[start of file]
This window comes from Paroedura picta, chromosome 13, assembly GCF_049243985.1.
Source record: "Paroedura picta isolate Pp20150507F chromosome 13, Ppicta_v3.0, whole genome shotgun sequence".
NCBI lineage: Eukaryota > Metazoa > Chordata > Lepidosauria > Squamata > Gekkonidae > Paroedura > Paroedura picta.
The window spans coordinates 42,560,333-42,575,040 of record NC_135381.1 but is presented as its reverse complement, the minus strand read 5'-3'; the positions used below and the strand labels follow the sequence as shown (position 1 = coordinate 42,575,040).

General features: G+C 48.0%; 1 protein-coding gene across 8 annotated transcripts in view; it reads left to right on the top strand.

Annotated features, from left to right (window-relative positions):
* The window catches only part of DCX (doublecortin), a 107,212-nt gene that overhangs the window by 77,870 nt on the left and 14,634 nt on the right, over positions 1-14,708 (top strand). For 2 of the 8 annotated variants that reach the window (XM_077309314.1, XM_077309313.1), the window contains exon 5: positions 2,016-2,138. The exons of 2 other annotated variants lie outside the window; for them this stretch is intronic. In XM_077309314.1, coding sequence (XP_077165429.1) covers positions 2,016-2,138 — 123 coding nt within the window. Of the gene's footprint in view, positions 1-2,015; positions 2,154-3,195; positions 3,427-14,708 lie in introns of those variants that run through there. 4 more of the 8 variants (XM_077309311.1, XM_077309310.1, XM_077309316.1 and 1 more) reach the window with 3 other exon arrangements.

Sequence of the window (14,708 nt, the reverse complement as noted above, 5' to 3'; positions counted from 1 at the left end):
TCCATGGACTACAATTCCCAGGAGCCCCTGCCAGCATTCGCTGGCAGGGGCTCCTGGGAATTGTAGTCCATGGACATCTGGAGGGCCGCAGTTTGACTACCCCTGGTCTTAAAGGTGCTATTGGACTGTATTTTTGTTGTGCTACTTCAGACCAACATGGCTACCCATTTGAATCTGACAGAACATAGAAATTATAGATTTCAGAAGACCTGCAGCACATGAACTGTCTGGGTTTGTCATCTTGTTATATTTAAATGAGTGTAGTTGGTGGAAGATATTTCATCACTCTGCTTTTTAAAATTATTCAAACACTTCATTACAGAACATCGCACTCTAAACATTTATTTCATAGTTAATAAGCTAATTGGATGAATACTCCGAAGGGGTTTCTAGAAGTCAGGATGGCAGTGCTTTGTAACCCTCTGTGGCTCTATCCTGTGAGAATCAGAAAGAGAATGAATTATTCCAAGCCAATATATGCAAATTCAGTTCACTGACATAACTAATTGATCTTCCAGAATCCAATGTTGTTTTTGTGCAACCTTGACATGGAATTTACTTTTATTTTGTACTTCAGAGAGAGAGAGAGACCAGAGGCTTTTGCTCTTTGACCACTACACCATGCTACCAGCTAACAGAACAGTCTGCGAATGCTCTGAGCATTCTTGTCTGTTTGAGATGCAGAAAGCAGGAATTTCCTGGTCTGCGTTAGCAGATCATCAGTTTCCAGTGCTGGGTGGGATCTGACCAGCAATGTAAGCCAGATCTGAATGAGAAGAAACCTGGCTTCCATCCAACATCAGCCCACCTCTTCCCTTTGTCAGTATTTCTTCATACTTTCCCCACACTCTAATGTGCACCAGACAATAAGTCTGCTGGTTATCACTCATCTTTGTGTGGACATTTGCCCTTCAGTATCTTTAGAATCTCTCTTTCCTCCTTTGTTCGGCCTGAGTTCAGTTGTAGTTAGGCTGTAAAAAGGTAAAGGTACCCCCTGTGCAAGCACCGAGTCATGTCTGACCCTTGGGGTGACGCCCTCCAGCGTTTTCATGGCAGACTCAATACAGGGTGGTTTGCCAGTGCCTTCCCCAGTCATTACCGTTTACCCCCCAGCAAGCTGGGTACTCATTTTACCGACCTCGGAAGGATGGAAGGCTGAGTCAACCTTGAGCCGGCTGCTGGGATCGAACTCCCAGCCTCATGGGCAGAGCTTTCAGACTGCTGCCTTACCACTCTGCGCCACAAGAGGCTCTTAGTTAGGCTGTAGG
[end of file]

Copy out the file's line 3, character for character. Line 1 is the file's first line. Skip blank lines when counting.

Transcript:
NCBI lineage: Eukaryota > Metazoa > Chordata > Lepidosauria > Squamata > Gekkonidae > Paroedura > Paroedura picta.